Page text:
The Transplants finally took the main stage at 3:30pm, already half an hour past their scheduled start time. They opened their set with their new single, “In a Warzone,” from their album of the same name, out June 25th, via Epitaph. Co-lead singer and guitarist Tim Armstrong and co-lead singer Skinhead Rob also had some complaining to do about the festival, first apologizing for the “delay of game” and then referencing that “somebody” wanted “a bunch of stupid lights” suggesting that it was an artist who decided to change the schedule on a whim just before everybody was about to play.
Pennywise took the stage at 5:00pm, an hour behind schedule. When fans realized the band was ready to start, a huge wave of people rushed to the stage. After playing the first song “Wouldn’t It Be Nice” from their 1991 self-titled album, Pennywise had comments of their own about their problems with the festival, however they mostly talked about their dislike for the barriers and how they found the barrier between front of house and the stage ”atrocious”. Pennywise was very interactive with the massive crowd who seemed to almost forget about the delay. Lead singer Jim Lindberg asked the crowd if they preferred a Nirvana cover or Ramones cover, to which the crowd responded with a far louder cheer for Nirvana, which prompted the punk quartet to play a fantastic version of “Territorial Pissings” from the album Nevermind. At the end of their set, their friends in the band Lagwagon joined them to play “Bro Hymn”.
Anthrax arrived on the main stage 75-minute late, at 6:30pm. They produced a fantastic, entertaining show with some of their best songs, opening with “Caught in a Mosh” from their 1987 album Among the Living. For their track “Efilnikufesin”, vocalist Joey Belladonna performed the chorus a capella, which excited the fans who knew the lyrics, and taught the lyrics to everyone else.
Mat Smashers of the band Planet Smashers had a solo acoustic set on the MusicPlus stage while the organizers prepared the main stage for Lamb of God. Smashers explained how he intended to have the Planet Smashers perform but was only allowed to do a solo project. However, after a couple of songs, the rest of the Planet Smashers appeared on stage and they joined Smashers for the rest of the band’s 35-minute set.
Lamb of God began their hour-long set about 75 minutes late. This performance was notable for being apart of their first tour since lead singer Randy Blythe was found not guilty in a case in Czech Republic involving the death of a fan at one of their shows. Blythe briefly mentioned this event and asked all the fans to watch out for each other.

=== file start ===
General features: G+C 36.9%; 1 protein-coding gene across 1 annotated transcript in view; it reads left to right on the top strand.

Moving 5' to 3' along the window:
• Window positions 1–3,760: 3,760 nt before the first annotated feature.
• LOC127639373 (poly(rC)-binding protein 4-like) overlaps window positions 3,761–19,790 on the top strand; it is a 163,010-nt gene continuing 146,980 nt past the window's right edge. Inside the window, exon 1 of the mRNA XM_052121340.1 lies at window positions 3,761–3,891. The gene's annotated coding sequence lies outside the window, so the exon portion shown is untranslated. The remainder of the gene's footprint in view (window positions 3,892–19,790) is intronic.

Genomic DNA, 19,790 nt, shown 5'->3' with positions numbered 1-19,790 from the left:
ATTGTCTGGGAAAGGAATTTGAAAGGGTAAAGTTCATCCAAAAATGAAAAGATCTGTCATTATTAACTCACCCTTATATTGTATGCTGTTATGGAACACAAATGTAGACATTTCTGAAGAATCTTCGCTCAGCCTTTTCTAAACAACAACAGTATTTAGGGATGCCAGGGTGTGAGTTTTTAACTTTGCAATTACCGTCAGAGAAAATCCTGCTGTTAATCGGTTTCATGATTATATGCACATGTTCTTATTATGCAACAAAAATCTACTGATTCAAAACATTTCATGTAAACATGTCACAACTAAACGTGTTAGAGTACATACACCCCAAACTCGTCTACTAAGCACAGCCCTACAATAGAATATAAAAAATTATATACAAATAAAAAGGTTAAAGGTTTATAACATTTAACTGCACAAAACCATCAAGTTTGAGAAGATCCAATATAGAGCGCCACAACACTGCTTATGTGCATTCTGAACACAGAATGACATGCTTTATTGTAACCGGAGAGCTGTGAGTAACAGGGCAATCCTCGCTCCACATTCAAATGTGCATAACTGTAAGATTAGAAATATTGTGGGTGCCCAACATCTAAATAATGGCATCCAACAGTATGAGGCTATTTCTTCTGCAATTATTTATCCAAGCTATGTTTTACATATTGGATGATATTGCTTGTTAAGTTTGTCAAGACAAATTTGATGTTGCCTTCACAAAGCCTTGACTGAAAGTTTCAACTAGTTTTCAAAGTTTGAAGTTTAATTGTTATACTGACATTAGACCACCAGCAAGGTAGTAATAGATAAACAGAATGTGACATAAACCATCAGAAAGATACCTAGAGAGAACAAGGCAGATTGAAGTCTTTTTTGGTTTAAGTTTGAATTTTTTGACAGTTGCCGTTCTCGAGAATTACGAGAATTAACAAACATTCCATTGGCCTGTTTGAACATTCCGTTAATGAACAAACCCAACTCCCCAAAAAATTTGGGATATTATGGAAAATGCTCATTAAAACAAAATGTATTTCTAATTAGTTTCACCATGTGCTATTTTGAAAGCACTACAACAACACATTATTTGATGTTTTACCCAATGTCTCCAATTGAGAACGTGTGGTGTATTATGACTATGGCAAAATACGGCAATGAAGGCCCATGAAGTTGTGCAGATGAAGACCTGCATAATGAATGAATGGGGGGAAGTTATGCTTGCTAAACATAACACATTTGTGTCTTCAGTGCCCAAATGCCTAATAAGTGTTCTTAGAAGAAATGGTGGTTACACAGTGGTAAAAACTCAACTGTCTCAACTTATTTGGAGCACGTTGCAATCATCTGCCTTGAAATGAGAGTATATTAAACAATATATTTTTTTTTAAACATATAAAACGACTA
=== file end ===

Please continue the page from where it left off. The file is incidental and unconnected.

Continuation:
The band opened with “Desolation,” from their 2012 album Resolution. It was, however, the final song “Black label,” from their self-titled album Burn the Priest (which was their name before changing to Lamb of God) that had the biggest reaction from the crowd. This song has been their final song for every show for many years and fans have grown accustomed to this “procedure”. Blythe announced that it would be dedicated to “Daniel” referring to Daniel Nosek, the 19-year-old fan who died after being pushed off the stage at one of their shows. He also warned the crowd, “if you do not know what is about to happen, then watch the fuck out”. What followed was the infamous “wall of death,” where fans separate just before the song starts, creating a space in front of the stage, and then run at each other as if running into a wall. The mosh pit during this song spanned from the front of the stage almost to front of house – probably the largest of the entire weekend. Throughout their set, Blythe regularly referred to the crowd as “Quebec” instead of Montebello or Canada, which other bands preferred. “Black Label,” was also notable for being extended so that their Canadian guitar technician Jeramy Donais – aka HooGie – who wore a Canadian flag on his back, could play bass for the last verse before the band left the stage.
Marilyn Manson began his show behind a giant sheet covering the entire stage, which dropped just as the band began playing “Angel With The Scabbed Wings” from Manson’s 1996 album Antichrist Superstar. Manson enjoyed a hugely elaborate stage show, a staple of any Manson show, with a new stage prop for every song, including a microphone with a knife on one end, stilts, and a giant chair on which he perched for a song. Manson played a couple of covers during his hour-long set including, “Sweet Dreams” by Eurythmics and “Personal Jesus” by Depeche Mode. Manson seemed to mumble the lyrics to the softer parts of the songs, seeming almost disinterested in the lyrics themselves, but his screamed lyrics seemed were full of energy that one would expect to see. Manson finished his set with his hit single “The Beautiful People”, which ended with a giant explosion of white Confetti.
Montreal-based technical death metal band, Cryptopsy, which recently reunited with their original vocalist Lord Worm, performed during the change-over between Manson and Alice Cooper. Cryptopsy benefited from the awful management of the festival as they were the only band playing on any of the five stages, as they were playing over an hour late.
Alice Cooper played a bunch of well-known singles from his decades-long career, including “Billion Dollar Babies”, “No More Mr. Nice Guy,” and “Welcome to my Nightmare.” During the song “Poison”, he followed talented lead guitarist Orianthi Panagaris, suggesting that she was in fact poison. Cooper finished his set with a quasi-traditional duet with Marilyn Manson of the song “I’m Eighteen”.
Despite the many issues that plagued this year’s Amnesia Rockfest, a bright spot came when organizers announced this week that they decided to compensate the local bands who they forced to pay to perform at this year’s event.
If you had a less-than-pleasant experience at this year’s Amnesia Rockfest, sign this petition to help improve conditions for festivalgoers for next year’s festival.